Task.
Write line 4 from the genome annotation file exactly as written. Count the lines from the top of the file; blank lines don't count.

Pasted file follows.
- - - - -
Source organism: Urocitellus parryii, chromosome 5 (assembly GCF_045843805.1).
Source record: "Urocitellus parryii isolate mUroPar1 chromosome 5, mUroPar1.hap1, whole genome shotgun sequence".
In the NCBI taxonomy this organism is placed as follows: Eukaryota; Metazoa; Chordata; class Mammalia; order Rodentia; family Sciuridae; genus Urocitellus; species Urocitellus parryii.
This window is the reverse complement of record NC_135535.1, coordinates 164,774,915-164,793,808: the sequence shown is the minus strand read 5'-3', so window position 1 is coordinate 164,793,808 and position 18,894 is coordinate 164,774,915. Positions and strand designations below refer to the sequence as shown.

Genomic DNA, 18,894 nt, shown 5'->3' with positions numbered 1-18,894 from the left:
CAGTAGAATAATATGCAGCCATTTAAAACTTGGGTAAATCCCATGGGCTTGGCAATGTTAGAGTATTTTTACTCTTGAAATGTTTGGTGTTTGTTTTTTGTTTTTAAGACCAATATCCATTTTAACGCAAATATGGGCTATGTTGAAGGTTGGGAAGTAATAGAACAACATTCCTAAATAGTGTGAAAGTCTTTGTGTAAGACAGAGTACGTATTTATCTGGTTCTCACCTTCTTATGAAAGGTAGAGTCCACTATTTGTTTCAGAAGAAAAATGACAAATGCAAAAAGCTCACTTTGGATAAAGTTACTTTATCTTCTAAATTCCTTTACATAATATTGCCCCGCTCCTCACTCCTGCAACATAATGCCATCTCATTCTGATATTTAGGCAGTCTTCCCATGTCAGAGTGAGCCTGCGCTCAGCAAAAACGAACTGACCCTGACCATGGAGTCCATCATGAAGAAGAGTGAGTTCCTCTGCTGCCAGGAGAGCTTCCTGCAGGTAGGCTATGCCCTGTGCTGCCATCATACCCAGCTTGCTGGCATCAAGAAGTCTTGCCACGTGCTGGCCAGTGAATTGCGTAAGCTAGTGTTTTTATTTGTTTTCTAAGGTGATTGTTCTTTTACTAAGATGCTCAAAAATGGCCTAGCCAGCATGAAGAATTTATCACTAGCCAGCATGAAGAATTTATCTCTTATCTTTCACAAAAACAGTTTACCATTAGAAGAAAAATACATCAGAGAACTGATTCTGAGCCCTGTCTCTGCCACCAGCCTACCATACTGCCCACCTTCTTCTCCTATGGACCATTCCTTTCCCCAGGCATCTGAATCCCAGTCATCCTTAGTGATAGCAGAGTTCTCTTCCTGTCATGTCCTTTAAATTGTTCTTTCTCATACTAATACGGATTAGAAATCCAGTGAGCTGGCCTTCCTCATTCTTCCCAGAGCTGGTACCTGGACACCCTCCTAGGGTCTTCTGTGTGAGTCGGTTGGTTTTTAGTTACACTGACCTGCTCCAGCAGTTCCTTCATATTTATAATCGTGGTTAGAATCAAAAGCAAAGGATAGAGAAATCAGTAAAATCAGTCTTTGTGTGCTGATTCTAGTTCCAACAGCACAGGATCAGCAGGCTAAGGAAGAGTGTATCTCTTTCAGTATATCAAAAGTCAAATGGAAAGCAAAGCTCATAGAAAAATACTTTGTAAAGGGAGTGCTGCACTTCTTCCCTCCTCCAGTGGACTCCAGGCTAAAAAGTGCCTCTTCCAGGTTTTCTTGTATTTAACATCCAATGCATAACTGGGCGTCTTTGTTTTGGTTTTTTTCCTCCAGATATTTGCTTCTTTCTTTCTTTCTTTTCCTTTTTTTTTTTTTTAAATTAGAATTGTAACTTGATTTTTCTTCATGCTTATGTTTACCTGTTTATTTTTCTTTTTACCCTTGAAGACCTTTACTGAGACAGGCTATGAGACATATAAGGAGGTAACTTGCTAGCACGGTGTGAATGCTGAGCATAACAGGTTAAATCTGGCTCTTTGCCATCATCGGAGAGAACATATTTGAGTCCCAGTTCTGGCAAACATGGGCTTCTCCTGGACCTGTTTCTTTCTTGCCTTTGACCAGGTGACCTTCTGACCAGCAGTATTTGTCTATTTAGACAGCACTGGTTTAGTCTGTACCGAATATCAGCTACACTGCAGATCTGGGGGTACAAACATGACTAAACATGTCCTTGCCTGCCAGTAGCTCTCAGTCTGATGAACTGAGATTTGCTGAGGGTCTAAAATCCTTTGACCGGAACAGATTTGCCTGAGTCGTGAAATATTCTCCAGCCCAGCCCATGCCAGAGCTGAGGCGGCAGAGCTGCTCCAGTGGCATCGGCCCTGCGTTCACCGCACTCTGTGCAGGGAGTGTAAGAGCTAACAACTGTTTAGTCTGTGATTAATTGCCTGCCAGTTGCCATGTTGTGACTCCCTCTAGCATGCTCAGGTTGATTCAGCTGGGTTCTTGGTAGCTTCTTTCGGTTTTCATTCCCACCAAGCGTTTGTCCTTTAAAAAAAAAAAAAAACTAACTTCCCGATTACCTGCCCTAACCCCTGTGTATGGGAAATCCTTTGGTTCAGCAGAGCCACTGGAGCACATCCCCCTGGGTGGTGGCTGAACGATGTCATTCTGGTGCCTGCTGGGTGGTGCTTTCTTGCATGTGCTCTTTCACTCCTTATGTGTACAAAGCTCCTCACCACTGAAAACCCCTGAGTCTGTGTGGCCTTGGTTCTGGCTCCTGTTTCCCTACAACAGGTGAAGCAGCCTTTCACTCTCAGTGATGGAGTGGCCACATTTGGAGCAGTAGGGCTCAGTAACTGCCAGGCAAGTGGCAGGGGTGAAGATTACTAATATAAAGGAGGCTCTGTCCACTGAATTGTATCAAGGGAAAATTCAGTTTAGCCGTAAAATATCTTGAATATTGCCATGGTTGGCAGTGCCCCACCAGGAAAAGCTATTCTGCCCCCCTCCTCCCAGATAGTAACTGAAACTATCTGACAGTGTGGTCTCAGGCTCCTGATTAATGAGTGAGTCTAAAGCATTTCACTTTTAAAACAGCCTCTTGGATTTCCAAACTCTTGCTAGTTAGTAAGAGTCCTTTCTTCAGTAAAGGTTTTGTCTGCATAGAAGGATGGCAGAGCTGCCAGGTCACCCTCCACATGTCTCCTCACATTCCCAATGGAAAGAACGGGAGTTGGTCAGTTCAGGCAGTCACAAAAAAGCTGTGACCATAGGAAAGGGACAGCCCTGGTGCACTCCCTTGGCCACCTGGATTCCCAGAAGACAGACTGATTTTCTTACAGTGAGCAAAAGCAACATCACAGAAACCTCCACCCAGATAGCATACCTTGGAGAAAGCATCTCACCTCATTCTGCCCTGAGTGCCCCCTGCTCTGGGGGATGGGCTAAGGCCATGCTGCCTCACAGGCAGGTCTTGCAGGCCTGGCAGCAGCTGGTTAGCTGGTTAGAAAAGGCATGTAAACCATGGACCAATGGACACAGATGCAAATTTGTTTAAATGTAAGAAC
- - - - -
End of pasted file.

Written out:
This window is the reverse complement of record NC_135535.1, coordinates 164,774,915-164,793,808: the sequence shown is the minus strand read 5'-3', so window position 1 is coordinate 164,793,808 and position 18,894 is coordinate 164,774,915. Positions and strand designations below refer to the sequence as shown.